Too Little Sleep Destroys DNA?

I talk to my patients about the danger of not sleeping all the time. Unfortunately, it’s a common problem that affects 75 million Americans.

People who don’t sleep, or sleep poorly, have up to 400% more accidents that those who get a good night’s rest. Not getting enough sleep also increases your risk of developing chronic diseases.

Studies, including a large meta-analysis of 470,000 adults, found that those who slept less than six hours developed a:1,2,3,4,5

  • 48% increase in the incidence of coronary heart disease
  • 30% increased risk of dementia
  • 15% increase in the incidence of stroke
  • 50% cancer risk
  • 17% higher risk of diabetes
  • 95% increase in depression
  • 750% higher risk of obesity

The reason for such a dramatic increase in the risk of so developing diseases is that too little sleep is linked to increased cellular aging at the DNA level – including injury and dysfunction to cells, including heightened cell death, increased cell proliferation, and increased risk for cell replication errors.6

In fact, an important study from the American Academy of Sleep Medicine found that just one night of bad sleep is enough to make older adults age faster.

Researchers studied 29 adults aged 61 to 86 for a four-night period. Not only did they analyze their sleep patterns, they took a blood sample every morning to determine what changes occurred on a cellular level.

The results showed that even one night of poor sleep caused DNA damage consistent with faster biological aging.7

For a long time, we didn’t understand how lack of sleep could age us so much.

But now we do. And it’s all connected to your telomeres. Those are the little caps on the ends of each of your chromosomes that control how quickly you age.

Each time your cells divide, these telomeres get

a little shorter and your cells get closer to the end of their life. Short telomeres are also associated with most of the chronic diseases we associate with aging… from cancer to heart disease.

But studies show a good night’s sleep helps keep your telomeres longer.

Harvard researchers measured telomere length in 4,117 women. Compared with women who got the most sleep, those who slept six hours or less per night had a 12% decrease in their telomere length.

That change was equivalent to 9 years of biological aging!8

Of course, the last thing you want to do is turn to one of Big Pharma’s sleep pills… especially the latest insomnia drug fast-tracked by the FDA.

This new class of sleeping pills is known as dual orexin receptor antagonists (DORA).

These drugs were marketed as better than other kinds of insomnia medications because they didn’t cause sleepiness, confusion, or cognitive impairment the next day.

But the exact opposite is true.

In a new study of the drug, researchers found that volunteers who took a DORA felt so drowsy the next day they had to stop driving immediately.9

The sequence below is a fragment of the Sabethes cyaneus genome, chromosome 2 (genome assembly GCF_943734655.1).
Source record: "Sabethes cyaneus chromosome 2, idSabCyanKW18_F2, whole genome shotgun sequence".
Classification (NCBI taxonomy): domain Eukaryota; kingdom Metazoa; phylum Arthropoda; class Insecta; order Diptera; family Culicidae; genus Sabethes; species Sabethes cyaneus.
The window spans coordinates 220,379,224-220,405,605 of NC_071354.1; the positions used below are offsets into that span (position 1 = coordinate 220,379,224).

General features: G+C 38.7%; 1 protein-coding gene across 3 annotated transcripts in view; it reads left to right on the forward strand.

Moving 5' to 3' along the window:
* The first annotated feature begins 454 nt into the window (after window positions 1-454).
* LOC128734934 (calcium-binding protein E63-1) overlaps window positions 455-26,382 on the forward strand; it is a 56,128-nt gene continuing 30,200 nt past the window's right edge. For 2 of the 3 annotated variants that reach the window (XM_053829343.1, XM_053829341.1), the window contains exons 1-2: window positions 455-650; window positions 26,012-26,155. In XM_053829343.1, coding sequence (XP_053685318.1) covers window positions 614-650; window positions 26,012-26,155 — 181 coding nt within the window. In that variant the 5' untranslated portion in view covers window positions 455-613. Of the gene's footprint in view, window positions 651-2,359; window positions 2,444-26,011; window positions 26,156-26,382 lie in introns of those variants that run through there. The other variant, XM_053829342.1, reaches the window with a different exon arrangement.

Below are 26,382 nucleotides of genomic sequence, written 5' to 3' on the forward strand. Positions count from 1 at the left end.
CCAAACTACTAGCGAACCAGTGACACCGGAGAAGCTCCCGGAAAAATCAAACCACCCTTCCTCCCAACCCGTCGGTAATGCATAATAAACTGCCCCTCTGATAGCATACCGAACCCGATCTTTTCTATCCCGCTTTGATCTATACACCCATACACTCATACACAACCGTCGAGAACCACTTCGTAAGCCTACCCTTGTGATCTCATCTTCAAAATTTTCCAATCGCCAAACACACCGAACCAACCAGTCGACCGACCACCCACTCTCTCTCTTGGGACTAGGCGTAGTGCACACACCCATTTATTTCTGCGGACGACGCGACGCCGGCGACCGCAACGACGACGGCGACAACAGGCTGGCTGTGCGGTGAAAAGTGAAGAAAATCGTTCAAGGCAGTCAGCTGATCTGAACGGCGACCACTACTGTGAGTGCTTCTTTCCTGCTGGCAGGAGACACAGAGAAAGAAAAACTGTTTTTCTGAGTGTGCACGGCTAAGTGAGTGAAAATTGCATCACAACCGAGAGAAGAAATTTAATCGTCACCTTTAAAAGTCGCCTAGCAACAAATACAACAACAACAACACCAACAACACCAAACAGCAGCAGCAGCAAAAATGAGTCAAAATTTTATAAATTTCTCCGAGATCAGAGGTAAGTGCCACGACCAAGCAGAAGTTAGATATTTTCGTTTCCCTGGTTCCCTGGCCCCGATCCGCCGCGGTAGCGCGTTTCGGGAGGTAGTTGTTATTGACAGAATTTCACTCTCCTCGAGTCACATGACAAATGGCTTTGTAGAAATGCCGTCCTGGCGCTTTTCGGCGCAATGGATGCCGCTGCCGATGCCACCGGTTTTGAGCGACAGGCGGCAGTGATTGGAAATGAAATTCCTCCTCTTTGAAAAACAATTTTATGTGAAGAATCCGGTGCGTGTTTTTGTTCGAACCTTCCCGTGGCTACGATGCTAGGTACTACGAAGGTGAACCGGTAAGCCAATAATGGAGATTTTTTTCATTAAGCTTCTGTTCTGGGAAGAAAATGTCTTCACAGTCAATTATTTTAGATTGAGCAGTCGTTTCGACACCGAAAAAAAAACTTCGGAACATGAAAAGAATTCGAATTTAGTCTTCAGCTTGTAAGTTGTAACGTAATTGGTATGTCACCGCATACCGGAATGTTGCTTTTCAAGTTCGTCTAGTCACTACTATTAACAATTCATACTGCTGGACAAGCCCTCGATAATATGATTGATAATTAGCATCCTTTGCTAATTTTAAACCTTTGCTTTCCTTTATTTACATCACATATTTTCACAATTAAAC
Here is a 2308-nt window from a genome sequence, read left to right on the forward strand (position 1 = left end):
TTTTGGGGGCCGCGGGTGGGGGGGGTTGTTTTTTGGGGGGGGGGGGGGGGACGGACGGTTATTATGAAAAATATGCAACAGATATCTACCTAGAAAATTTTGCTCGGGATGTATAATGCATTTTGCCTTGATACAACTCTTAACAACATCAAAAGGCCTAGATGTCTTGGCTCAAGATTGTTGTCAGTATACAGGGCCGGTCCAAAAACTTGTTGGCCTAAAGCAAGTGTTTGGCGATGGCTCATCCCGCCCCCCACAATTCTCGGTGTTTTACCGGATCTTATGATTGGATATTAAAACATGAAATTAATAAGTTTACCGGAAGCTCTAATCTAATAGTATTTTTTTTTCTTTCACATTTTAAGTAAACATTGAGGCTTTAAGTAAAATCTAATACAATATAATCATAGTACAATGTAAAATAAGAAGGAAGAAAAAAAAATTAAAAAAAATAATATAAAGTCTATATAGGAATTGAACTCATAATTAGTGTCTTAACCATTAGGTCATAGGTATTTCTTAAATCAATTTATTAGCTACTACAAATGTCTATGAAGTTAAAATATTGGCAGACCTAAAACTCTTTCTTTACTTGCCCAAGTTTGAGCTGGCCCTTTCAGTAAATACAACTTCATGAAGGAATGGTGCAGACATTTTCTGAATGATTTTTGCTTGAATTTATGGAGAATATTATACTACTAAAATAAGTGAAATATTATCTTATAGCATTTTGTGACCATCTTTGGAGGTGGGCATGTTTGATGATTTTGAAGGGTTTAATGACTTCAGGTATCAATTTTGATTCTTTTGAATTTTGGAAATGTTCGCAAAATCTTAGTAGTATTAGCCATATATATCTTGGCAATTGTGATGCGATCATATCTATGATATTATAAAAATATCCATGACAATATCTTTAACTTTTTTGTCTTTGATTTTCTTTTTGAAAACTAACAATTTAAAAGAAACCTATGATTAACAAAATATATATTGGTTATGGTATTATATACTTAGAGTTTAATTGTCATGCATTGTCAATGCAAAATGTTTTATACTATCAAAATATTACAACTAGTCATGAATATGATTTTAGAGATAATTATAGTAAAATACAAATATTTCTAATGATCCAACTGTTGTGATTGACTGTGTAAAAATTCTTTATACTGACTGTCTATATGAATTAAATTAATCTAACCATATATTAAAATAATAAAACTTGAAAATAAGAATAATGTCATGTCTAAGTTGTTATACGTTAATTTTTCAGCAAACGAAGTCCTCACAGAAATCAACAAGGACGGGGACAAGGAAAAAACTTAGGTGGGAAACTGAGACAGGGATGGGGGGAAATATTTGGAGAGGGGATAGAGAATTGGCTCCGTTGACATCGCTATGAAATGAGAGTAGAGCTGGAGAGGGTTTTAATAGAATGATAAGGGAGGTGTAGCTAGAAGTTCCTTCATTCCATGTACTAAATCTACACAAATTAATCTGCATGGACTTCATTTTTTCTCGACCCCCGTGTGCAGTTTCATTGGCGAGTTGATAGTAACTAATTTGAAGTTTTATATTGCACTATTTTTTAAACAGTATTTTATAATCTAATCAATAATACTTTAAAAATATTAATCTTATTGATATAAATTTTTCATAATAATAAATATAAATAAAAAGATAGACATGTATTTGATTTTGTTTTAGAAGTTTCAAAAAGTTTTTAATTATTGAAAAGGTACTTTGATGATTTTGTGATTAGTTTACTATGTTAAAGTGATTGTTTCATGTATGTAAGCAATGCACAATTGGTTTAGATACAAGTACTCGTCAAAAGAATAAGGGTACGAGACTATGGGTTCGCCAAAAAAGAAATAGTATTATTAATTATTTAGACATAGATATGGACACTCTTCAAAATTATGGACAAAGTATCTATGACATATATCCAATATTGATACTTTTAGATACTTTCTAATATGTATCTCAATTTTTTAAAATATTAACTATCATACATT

Others reported getting into an accident.

An additional number of study participants reported hallucinations or sleep paralysis — a feeling that you can’t move or talk while either falling asleep or waking up.

And here’s the real kicker… Not one person got a substantially better night’s sleep after taking the pill. In fact, study volunteers who took the drug every night for three months fell asleep just six minutes faster than those who got a placebo.10

And they only slept 16 minutes more.

2 all-natural sleep aids to try tonight

  1. L-tryptophan. A lot of people who successfully used this amino acid to help them sleep were forced to stop taking it in 1990 when the FDA banned it for no good reason. The agency erroneously linked the supplement to eosinophilia-myalgia syndrome, a rare muscle and nerve disorder.But the breakout had nothing to do with the supplement. Instead, it was the result of one company’s contamination during manufacturing. Sadly, to this day, I still have patients who believe they can’t take it.Yet it’s one of the most effective natural sleep aids I know of. Your body uses it to help make melatonin and serotonin. Melatonin helps regulate your sleep-wake cycle, and serotonin helps regulate appetite, mood, pain, and sleep.

    I suggest a starting dose of 250 mg half an hour before bedtime. If that doesn’t produce good quality sleep, increase the dose to 500 mg. You can enhance its effect by taking it with a glass of warm milk.

    This amino acid found in sleep-inducing foods such as milk and turkey converts to serotonin in your brain. I use a starting dose of 250 mg half an hour before bedtime. If that doesn’t produce good quality sleep, increase the dose to 500 mg. You can enhance its effect by taking it with a glass of warm milk.

  2. Magnesium. This mineral enhances the effects of tryptophan. And many people diagnosed with various sleeping disorders — including unconscious wakefulness — are deficient in magnesium.I call magnesium nature’s all-natural, non-addictive stress reliever and tranquilizer. Studies have shown that magnesium is a powerful weapon against insomnia and waking up from restless leg syndrome.11,12Magnesium levels in our modern diet have plummeted. A hundred years ago, most Americans consumed more than 400 mg of magnesium per day, thanks to vegetables grown in nutrient-rich soil. Today, the average intake of magnesium is less than 200 mg a day.

    You can get magnesium by eating nuts, seeds, dairy, and dark green, leafy vegetables. But I also recommend supplementing with 1,000 mg a day. The most absorbable forms are magnesium citrate, glycinate taurate, or aspartate. Take it with vitamin B6 to increase the amount of magnesium that accumulates in your cells.

To Your Good Health,

Al Sears, MD, CNS

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12. Hornyak M , et al. “Magnesium therapy for periodic leg movements-related insomnia and restless legs syndrome: an open pilot study. Sleep. 1998;21(5):501-505.